As an outsider to the Ranger culture, I found myself approaching this book with a bit of trepidation. I worried that I lacked the context I’d need to appreciate his description of RIP (Ranger Indoctrination Program), the culture of the Ranger battalions, or the mental and physical struggle that is Ranger school. Instead, I was met by Tanto’s conversational writing style breaking down the concepts and lessons imparted unto him by his training in a way anyone could understand and appreciate. He describes the training process in order to give his mental and emotional journey a backdrop, and at no point does his description devolve into the type of military posturing one might expect from a book that bares the very title of Ranger so prominently on the cover.
This book isn’t written by a Ranger for Rangers, it’s written by an American hero and for anyone that could benefit from the type of mental discipline and strategic awareness a Ranger possesses – which by my estimate, is just about every one of us.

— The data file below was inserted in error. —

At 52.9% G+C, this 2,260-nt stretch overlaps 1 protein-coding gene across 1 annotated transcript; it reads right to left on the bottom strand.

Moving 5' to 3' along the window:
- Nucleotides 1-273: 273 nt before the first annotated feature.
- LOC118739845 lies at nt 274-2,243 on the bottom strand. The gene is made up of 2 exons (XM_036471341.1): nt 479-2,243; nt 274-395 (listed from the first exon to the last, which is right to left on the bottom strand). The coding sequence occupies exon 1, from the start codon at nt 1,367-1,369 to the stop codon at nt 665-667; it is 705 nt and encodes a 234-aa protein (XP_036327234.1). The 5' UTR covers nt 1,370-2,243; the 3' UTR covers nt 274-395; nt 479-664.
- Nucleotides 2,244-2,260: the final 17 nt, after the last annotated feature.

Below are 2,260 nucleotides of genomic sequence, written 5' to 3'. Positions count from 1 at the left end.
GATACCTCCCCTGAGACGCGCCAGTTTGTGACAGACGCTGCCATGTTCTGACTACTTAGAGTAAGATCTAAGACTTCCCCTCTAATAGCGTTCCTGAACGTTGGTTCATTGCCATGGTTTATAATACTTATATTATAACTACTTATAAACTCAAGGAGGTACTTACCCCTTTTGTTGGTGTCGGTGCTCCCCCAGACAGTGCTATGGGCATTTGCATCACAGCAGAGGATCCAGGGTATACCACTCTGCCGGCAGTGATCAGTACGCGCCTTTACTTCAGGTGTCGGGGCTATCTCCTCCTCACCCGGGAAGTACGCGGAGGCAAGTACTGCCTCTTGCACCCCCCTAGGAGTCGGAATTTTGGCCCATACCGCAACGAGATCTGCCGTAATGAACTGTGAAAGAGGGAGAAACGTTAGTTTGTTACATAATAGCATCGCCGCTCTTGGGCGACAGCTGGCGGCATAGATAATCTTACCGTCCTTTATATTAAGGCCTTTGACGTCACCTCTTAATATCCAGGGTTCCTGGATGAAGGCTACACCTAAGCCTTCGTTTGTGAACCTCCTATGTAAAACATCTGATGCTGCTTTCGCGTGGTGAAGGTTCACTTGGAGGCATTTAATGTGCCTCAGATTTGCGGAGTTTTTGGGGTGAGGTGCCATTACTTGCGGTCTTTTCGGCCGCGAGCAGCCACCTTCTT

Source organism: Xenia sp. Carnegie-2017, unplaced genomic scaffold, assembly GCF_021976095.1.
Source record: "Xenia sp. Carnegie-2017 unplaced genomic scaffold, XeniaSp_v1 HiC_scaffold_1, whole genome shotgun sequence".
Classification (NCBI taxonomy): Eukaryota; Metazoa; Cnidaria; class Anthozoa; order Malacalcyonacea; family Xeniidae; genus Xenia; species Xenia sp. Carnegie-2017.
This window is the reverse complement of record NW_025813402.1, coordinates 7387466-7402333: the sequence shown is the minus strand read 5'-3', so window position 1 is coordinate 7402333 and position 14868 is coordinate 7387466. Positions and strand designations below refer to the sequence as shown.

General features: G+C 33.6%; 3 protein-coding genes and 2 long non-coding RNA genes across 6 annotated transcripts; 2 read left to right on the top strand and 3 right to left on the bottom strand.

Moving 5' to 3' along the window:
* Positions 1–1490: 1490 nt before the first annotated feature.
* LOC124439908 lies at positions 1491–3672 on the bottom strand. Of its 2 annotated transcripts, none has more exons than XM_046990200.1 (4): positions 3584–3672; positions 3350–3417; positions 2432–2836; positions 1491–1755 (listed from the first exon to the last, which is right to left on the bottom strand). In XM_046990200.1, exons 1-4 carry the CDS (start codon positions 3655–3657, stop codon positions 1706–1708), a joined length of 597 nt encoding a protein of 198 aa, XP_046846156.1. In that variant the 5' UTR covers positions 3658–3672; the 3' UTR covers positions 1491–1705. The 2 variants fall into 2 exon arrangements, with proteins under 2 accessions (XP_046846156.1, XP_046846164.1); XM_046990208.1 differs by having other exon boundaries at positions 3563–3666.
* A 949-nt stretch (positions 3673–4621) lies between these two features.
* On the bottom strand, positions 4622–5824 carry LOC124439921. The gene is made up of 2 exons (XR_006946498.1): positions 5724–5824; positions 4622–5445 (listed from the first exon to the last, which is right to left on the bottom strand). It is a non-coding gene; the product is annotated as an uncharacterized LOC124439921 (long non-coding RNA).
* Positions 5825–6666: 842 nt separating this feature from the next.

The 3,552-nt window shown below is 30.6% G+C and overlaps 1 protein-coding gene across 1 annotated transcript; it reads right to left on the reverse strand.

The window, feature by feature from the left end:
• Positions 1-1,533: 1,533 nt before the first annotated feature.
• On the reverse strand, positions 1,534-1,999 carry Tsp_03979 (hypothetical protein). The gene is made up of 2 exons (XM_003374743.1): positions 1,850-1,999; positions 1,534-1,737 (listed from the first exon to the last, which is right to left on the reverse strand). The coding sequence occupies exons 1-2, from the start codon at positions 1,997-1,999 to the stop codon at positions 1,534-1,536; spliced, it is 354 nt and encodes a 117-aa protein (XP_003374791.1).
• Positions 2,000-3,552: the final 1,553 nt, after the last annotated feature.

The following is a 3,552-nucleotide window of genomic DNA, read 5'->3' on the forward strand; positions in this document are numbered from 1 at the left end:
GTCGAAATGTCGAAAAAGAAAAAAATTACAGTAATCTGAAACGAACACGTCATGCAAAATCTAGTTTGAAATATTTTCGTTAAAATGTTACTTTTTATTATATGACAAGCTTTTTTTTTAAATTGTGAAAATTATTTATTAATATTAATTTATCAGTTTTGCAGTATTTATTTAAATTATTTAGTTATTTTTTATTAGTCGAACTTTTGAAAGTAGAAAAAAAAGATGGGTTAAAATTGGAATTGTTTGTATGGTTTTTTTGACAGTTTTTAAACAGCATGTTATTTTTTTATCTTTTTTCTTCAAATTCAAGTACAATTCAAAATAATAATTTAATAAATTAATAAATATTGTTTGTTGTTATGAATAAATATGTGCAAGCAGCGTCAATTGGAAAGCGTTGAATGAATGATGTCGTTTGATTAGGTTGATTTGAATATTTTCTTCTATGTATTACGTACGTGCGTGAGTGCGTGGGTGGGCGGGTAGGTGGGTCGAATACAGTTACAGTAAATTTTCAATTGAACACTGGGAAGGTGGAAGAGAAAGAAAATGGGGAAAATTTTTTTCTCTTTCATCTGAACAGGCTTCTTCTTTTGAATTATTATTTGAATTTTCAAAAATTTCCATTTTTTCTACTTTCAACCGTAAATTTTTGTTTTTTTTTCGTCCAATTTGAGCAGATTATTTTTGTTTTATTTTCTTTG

Despite coming from a different military background, I found Tanto’s description of the mental and emotional aspects of military service not only relatable, but demonstrative of the deep level of active introspection Paranto is capable of – as he directs his laser-like focus within, as well as downrange, throughout the stories he uses as supplements for the important lessons he has to impart.
Each chapter of this book begins and ends with elements of Army Ranger training intended to convert America’s soldiers into some of the most elite fighters in the history of warfare. Tanto then goes about describing how he learned the value of these lessons, and sometimes, what happened when he failed to appreciate their importance. Finally, each chapter concludes with an analytical approach to how these lessons pertain not only to combat, but to everyday life.
Tanto doesn’t spend any time in this book trying to convince you that he’s a hero, and that will likely come as no surprise to anyone who has followed his media career since Benghazi. He has struggled with failed relationships, he’s lost faith in himself, and by his own accord, he has failed time and time again – but the “never quit” mentality he developed as an Army Ranger has helped him pull himself out of the grip of his inner demons, and put him in the place he believes he was meant to be: an ordinary man that’s willing to do the extraordinary when American lives are on the line.